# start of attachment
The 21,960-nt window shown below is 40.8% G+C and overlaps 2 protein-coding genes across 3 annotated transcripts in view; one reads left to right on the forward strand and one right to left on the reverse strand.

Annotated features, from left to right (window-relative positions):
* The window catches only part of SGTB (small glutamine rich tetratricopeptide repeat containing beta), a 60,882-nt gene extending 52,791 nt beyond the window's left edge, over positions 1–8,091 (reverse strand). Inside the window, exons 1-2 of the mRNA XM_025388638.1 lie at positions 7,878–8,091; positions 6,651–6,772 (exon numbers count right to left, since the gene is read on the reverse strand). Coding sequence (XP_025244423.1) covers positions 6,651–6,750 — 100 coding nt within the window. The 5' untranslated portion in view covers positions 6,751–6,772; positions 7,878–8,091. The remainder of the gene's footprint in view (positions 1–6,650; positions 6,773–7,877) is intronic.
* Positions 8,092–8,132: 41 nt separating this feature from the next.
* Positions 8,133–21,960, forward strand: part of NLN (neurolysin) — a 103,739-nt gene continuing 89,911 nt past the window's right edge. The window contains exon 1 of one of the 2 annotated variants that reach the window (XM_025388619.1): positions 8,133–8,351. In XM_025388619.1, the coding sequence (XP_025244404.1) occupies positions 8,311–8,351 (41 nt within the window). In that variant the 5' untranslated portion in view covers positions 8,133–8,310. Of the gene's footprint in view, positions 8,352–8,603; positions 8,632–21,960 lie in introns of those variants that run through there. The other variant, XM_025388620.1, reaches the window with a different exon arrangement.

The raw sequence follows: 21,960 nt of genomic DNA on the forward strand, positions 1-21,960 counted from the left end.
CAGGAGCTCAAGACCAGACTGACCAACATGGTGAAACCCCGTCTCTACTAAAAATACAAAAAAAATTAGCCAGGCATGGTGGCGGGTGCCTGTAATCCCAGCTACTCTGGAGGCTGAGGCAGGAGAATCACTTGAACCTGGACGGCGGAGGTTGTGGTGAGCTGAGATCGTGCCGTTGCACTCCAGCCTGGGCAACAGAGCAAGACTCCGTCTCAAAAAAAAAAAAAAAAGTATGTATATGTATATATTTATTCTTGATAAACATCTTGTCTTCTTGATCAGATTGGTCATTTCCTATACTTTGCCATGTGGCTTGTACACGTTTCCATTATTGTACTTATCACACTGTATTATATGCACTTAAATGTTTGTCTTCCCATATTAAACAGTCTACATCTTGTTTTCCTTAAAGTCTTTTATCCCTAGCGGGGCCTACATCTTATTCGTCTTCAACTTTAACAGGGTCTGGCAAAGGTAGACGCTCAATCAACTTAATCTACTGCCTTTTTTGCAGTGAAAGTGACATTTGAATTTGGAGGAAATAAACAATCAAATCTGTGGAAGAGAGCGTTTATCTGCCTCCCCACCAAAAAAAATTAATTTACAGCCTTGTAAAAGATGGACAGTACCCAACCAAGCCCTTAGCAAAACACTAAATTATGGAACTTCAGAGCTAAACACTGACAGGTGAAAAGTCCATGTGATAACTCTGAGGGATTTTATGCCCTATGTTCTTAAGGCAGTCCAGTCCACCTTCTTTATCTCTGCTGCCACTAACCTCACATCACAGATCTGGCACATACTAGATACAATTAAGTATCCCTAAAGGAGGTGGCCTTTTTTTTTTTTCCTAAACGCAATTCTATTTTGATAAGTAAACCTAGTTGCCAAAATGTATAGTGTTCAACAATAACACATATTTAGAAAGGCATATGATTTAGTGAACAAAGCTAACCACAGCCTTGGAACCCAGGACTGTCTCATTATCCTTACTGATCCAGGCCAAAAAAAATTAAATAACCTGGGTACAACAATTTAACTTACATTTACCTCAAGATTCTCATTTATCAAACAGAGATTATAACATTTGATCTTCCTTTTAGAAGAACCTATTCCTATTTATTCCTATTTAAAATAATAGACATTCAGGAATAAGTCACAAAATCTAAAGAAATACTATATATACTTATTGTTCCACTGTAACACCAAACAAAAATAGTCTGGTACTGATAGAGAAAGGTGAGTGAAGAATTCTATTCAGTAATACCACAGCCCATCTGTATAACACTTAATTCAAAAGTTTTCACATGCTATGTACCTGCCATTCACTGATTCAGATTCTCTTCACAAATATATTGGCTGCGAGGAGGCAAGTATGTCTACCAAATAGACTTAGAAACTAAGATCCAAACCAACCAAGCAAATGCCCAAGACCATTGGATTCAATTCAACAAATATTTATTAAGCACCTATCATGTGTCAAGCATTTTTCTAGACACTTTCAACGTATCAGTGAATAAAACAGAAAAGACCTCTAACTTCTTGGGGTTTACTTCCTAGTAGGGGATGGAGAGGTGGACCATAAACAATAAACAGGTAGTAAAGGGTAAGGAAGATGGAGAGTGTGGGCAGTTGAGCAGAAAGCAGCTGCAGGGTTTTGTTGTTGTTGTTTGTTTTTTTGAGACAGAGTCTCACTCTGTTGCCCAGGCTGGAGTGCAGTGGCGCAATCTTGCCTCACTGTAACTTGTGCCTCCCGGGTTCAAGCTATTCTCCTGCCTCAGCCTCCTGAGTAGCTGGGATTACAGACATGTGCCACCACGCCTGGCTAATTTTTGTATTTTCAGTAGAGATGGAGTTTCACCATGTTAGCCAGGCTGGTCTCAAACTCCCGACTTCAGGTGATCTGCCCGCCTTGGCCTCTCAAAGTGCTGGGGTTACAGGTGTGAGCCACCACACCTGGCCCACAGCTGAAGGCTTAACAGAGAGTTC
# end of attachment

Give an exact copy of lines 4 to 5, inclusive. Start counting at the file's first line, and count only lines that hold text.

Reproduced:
* Positions 8,092–8,132: 41 nt separating this feature from the next.
* Positions 8,133–21,960, forward strand: part of NLN (neurolysin) — a 103,739-nt gene continuing 89,911 nt past the window's right edge. The window contains exon 1 of one of the 2 annotated variants that reach the window (XM_025388619.1): positions 8,133–8,351. In XM_025388619.1, the coding sequence (XP_025244404.1) occupies positions 8,311–8,351 (41 nt within the window). In that variant the 5' untranslated portion in view covers positions 8,133–8,310. Of the gene's footprint in view, positions 8,352–8,603; positions 8,632–21,960 lie in introns of those variants that run through there. The other variant, XM_025388620.1, reaches the window with a different exon arrangement.